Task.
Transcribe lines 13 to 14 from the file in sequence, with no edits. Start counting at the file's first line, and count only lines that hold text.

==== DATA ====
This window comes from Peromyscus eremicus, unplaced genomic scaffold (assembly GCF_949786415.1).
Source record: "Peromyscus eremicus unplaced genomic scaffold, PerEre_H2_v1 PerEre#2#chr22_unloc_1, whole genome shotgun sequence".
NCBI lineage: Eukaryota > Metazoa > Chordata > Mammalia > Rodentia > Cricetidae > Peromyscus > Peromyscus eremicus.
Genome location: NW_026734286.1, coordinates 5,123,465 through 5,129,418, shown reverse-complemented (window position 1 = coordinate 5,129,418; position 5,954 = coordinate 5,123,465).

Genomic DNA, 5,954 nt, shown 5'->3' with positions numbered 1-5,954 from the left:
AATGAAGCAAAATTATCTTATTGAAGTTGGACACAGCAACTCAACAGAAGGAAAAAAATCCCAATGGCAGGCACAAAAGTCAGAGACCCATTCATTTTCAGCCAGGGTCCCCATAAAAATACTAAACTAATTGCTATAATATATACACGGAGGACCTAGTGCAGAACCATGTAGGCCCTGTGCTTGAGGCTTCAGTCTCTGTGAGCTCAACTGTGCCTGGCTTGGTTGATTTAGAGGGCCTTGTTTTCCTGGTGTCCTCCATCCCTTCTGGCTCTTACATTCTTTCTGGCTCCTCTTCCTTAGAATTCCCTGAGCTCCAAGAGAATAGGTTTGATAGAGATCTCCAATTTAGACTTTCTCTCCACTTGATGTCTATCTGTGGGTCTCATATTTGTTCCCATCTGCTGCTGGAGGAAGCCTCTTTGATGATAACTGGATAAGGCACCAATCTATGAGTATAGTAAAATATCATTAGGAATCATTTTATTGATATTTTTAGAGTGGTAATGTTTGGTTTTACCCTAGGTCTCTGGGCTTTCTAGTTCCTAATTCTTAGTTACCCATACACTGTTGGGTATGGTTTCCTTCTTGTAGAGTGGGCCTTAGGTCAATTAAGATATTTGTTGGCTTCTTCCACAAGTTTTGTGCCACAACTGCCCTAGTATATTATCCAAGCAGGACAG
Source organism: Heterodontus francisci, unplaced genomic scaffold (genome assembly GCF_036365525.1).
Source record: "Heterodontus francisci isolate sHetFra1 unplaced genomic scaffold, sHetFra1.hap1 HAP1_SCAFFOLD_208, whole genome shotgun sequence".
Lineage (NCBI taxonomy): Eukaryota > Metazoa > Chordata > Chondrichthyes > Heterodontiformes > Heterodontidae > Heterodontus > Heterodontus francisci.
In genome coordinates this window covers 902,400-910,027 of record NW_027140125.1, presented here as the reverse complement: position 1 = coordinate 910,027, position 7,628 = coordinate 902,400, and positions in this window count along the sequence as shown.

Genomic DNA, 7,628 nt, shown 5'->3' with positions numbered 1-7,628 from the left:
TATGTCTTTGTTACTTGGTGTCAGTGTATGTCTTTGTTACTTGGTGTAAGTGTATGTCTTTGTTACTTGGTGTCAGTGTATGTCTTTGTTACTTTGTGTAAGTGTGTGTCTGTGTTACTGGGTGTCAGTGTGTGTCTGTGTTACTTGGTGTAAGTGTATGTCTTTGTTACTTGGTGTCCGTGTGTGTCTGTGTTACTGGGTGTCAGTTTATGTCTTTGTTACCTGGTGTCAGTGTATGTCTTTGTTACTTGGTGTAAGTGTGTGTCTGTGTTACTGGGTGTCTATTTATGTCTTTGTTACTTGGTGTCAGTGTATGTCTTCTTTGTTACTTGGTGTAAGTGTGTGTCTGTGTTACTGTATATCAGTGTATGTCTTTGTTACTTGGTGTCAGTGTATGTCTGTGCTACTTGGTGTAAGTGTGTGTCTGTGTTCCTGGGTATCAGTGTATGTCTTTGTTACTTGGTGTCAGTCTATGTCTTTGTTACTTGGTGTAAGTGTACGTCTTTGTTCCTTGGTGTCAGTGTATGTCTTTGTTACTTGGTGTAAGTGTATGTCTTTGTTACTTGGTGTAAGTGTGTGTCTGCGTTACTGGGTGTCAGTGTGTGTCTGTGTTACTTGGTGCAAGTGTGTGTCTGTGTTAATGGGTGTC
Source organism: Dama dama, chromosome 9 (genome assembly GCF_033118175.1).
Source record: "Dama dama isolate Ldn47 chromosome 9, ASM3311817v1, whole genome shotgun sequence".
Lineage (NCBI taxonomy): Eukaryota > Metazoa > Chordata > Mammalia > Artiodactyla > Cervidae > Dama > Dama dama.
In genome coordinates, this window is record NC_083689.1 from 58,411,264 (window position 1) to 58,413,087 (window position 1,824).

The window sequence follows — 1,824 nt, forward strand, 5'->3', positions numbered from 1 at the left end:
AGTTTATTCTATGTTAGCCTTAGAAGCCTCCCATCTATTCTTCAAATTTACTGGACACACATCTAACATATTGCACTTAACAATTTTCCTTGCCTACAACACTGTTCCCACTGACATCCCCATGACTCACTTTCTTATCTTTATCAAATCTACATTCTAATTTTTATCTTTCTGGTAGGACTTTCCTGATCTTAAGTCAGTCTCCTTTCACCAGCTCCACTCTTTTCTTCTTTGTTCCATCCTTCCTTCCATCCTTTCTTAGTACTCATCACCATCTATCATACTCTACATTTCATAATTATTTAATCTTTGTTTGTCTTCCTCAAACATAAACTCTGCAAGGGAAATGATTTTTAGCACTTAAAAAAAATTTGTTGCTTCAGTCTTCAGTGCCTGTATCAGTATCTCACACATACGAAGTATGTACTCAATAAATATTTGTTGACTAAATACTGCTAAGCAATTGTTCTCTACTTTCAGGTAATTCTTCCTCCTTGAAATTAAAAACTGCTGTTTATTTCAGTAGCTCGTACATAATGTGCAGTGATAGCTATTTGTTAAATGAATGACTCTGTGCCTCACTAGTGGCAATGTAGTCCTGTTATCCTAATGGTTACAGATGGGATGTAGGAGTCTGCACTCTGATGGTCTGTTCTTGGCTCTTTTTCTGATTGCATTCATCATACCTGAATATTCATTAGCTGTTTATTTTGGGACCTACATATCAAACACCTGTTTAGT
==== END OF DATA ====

Source organism: Dama dama, chromosome 9 (genome assembly GCF_033118175.1).
Source record: "Dama dama isolate Ldn47 chromosome 9, ASM3311817v1, whole genome shotgun sequence".